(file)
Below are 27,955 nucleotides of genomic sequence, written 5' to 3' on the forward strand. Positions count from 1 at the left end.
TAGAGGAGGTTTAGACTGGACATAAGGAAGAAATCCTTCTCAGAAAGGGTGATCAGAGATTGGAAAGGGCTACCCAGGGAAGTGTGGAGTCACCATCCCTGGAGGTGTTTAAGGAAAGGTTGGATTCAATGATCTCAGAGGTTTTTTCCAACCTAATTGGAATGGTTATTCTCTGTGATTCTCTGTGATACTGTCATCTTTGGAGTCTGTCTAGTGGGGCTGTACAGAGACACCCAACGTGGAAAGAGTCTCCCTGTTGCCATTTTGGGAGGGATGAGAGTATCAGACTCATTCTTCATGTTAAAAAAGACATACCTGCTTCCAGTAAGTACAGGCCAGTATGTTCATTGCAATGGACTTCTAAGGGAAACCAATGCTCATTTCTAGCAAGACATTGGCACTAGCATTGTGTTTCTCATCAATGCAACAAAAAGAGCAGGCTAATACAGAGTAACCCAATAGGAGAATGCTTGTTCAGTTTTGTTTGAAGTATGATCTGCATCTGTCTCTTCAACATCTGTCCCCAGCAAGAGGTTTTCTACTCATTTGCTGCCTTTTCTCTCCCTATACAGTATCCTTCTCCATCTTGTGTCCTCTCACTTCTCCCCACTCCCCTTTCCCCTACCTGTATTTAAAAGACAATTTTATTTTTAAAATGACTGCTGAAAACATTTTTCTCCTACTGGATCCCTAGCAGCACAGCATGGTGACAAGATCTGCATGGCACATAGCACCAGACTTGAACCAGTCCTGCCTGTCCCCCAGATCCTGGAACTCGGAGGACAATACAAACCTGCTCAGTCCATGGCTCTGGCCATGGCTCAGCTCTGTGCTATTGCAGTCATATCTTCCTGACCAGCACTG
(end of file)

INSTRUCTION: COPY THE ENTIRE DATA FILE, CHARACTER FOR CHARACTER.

Below are 27,955 nucleotides of genomic sequence, written 5' to 3' on the forward strand. Positions count from 1 at the left end.
TAGAGGAGGTTTAGACTGGACATAAGGAAGAAATCCTTCTCAGAAAGGGTGATCAGAGATTGGAAAGGGCTACCCAGGGAAGTGTGGAGTCACCATCCCTGGAGGTGTTTAAGGAAAGGTTGGATTCAATGATCTCAGAGGTTTTTTCCAACCTAATTGGAATGGTTATTCTCTGTGATTCTCTGTGATACTGTCATCTTTGGAGTCTGTCTAGTGGGGCTGTACAGAGACACCCAACGTGGAAAGAGTCTCCCTGTTGCCATTTTGGGAGGGATGAGAGTATCAGACTCATTCTTCATGTTAAAAAAGACATACCTGCTTCCAGTAAGTACAGGCCAGTATGTTCATTGCAATGGACTTCTAAGGGAAACCAATGCTCATTTCTAGCAAGACATTGGCACTAGCATTGTGTTTCTCATCAATGCAACAAAAAGAGCAGGCTAATACAGAGTAACCCAATAGGAGAATGCTTGTTCAGTTTTGTTTGAAGTATGATCTGCATCTGTCTCTTCAACATCTGTCCCCAGCAAGAGGTTTTCTACTCATTTGCTGCCTTTTCTCTCCCTATACAGTATCCTTCTCCATCTTGTGTCCTCTCACTTCTCCCCACTCCCCTTTCCCCTACCTGTATTTAAAAGACAATTTTATTTTTAAAATGACTGCTGAAAACATTTTTCTCCTACTGGATCCCTAGCAGCACAGCATGGTGACAAGATCTGCATGGCACATAGCACCAGACTTGAACCAGTCCTGCCTGTCCCCCAGATCCTGGAACTCGGAGGACAATACAAACCTGCTCAGTCCATGGCTCTGGCCATGGCTCAGCTCTGTGCTATTGCAGTCATATCTTCCTGACCAGCACTG